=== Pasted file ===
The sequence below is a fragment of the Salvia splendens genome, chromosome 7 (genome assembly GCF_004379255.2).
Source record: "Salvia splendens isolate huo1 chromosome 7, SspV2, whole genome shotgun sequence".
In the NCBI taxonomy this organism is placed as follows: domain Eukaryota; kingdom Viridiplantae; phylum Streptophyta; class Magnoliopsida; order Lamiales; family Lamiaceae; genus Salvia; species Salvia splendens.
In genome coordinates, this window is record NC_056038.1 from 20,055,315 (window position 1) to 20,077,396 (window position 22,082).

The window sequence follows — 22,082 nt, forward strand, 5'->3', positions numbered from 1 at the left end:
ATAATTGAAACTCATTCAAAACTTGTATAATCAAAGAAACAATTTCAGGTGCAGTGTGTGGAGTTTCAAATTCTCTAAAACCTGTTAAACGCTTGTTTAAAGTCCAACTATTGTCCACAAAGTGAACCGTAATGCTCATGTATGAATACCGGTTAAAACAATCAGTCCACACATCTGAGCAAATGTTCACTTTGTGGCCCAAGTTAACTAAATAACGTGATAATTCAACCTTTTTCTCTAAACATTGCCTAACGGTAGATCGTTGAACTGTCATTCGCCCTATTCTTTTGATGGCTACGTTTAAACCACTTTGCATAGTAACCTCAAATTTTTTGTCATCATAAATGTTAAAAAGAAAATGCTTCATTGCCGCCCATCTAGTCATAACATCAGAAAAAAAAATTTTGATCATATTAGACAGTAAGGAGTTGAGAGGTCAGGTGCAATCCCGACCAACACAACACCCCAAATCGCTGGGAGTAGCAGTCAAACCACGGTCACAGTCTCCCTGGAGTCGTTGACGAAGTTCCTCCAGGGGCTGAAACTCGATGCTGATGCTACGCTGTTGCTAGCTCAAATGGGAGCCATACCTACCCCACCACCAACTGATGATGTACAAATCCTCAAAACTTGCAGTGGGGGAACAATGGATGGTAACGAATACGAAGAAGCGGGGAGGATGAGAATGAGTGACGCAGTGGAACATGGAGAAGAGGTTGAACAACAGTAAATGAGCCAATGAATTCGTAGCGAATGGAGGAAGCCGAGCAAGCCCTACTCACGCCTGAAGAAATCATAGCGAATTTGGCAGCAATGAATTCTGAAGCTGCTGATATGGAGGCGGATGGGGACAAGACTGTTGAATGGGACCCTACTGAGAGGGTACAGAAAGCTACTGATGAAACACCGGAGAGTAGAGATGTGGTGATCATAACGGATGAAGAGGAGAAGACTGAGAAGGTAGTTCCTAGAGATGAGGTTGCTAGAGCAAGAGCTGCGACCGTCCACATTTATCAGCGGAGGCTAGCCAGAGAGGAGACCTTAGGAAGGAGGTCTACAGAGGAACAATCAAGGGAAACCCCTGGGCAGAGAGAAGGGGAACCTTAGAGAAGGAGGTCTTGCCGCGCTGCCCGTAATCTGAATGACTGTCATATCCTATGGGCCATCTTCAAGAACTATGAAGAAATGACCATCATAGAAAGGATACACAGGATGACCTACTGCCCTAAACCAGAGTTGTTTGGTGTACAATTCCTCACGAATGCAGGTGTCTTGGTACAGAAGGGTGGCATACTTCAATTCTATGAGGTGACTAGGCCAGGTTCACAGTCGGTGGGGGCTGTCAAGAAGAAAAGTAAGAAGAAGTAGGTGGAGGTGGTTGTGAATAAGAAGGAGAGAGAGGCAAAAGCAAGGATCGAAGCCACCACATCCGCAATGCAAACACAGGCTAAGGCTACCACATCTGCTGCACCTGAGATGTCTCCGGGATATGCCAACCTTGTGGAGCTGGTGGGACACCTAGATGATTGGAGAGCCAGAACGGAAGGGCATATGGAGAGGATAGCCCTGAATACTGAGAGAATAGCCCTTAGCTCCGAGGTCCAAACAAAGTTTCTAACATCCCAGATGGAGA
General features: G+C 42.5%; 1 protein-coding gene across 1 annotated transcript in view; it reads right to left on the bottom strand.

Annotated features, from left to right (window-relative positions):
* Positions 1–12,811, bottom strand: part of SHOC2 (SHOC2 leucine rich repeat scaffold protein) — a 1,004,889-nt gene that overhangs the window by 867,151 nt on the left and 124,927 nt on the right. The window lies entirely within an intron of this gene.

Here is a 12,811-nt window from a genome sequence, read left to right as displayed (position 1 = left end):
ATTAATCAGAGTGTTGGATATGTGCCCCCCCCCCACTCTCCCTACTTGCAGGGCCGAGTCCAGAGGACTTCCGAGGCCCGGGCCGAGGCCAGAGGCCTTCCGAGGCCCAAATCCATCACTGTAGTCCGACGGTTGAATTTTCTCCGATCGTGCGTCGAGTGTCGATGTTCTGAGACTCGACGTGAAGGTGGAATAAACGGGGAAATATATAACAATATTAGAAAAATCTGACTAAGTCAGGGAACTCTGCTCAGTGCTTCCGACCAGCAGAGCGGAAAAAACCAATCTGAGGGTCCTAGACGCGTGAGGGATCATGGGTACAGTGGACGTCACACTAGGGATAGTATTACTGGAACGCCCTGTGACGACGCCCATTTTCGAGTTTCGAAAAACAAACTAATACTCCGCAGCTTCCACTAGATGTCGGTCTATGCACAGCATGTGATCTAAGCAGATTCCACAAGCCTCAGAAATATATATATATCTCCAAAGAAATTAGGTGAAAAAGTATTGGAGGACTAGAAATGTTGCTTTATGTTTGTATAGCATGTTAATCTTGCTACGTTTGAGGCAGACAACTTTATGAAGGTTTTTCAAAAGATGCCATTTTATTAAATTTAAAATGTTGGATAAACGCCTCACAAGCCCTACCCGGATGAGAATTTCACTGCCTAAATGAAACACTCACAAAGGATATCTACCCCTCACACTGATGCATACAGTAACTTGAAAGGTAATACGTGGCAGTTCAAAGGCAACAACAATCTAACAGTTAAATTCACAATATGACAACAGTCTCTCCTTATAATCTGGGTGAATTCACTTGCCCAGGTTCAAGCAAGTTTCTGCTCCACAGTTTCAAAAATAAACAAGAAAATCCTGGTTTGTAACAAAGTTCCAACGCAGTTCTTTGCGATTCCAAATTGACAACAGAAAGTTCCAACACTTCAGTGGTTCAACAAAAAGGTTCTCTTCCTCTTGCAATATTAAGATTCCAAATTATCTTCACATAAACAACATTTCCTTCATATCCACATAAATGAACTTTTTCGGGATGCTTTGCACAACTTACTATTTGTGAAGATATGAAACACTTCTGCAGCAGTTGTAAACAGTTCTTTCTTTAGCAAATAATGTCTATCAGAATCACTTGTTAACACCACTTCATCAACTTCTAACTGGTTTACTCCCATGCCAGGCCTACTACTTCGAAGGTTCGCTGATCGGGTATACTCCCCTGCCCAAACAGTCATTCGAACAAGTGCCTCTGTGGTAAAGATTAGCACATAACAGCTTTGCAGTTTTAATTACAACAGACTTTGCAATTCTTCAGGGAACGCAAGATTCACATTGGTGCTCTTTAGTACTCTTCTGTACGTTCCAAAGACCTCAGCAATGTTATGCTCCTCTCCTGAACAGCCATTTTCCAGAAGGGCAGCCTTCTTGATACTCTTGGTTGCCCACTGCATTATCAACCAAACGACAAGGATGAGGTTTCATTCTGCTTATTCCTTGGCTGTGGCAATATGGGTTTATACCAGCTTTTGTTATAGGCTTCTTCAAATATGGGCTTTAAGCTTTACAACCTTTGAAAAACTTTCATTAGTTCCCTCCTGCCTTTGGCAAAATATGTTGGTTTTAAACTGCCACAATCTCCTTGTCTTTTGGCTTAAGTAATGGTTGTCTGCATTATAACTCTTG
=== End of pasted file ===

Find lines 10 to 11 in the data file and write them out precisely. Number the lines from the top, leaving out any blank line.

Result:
Here is a 12,811-nt window from a genome sequence, read left to right as displayed (position 1 = left end):
ATTAATCAGAGTGTTGGATATGTGCCCCCCCCCCACTCTCCCTACTTGCAGGGCCGAGTCCAGAGGACTTCCGAGGCCCGGGCCGAGGCCAGAGGCCTTCCGAGGCCCAAATCCATCACTGTAGTCCGACGGTTGAATTTTCTCCGATCGTGCGTCGAGTGTCGATGTTCTGAGACTCGACGTGAAGGTGGAATAAACGGGGAAATATATAACAATATTAGAAAAATCTGACTAAGTCAGGGAACTCTGCTCAGTGCTTCCGACCAGCAGAGCGGAAAAAACCAATCTGAGGGTCCTAGACGCGTGAGGGATCATGGGTACAGTGGACGTCACACTAGGGATAGTATTACTGGAACGCCCTGTGACGACGCCCATTTTCGAGTTTCGAAAAACAAACTAATACTCCGCAGCTTCCACTAGATGTCGGTCTATGCACAGCATGTGATCTAAGCAGATTCCACAAGCCTCAGAAATATATATATATCTCCAAAGAAATTAGGTGAAAAAGTATTGGAGGACTAGAAATGTTGCTTTATGTTTGTATAGCATGTTAATCTTGCTACGTTTGAGGCAGACAACTTTATGAAGGTTTTTCAAAAGATGCCATTTTATTAAATTTAAAATGTTGGATAAACGCCTCACAAGCCCTACCCGGATGAGAATTTCACTGCCTAAATGAAACACTCACAAAGGATATCTACCCCTCACACTGATGCATACAGTAACTTGAAAGGTAATACGTGGCAGTTCAAAGGCAACAACAATCTAACAGTTAAATTCACAATATGACAACAGTCTCTCCTTATAATCTGGGTGAATTCACTTGCCCAGGTTCAAGCAAGTTTCTGCTCCACAGTTTCAAAAATAAACAAGAAAATCCTGGTTTGTAACAAAGTTCCAACGCAGTTCTTTGCGATTCCAAATTGACAACAGAAAGTTCCAACACTTCAGTGGTTCAACAAAAAGGTTCTCTTCCTCTTGCAATATTAAGATTCCAAATTATCTTCACATAAACAACATTTCCTTCATATCCACATAAATGAACTTTTTCGGGATGCTTTGCACAACTTACTATTTGTGAAGATATGAAACACTTCTGCAGCAGTTGTAAACAGTTCTTTCTTTAGCAAATAATGTCTATCAGAATCACTTGTTAACACCACTTCATCAACTTCTAACTGGTTTACTCCCATGCCAGGCCTACTACTTCGAAGGTTCGCTGATCGGGTATACTCCCCTGCCCAAACAGTCATTCGAACAAGTGCCTCTGTGGTAAAGATTAGCACATAACAGCTTTGCAGTTTTAATTACAACAGACTTTGCAATTCTTCAGGGAACGCAAGATTCACATTGGTGCTCTTTAGTACTCTTCTGTACGTTCCAAAGACCTCAGCAATGTTATGCTCCTCTCCTGAACAGCCATTTTCCAGAAGGGCAGCCTTCTTGATACTCTTGGTTGCCCACTGCATTATCAACCAAACGACAAGGATGAGGTTTCATTCTGCTTATTCCTTGGCTGTGGCAATATGGGTTTATACCAGCTTTTGTTATAGGCTTCTTCAAATATGGGCTTTAAGCTTTACAACCTTTGAAAAACTTTCATTAGTTCCCTCCTGCCTTTGGCAAAATATGTTGGTTTTAAACTGCCACAATCTCCTTGTCTTTTGGCTTAAGTAATGGTTGTCTGCATTATAACTCTTG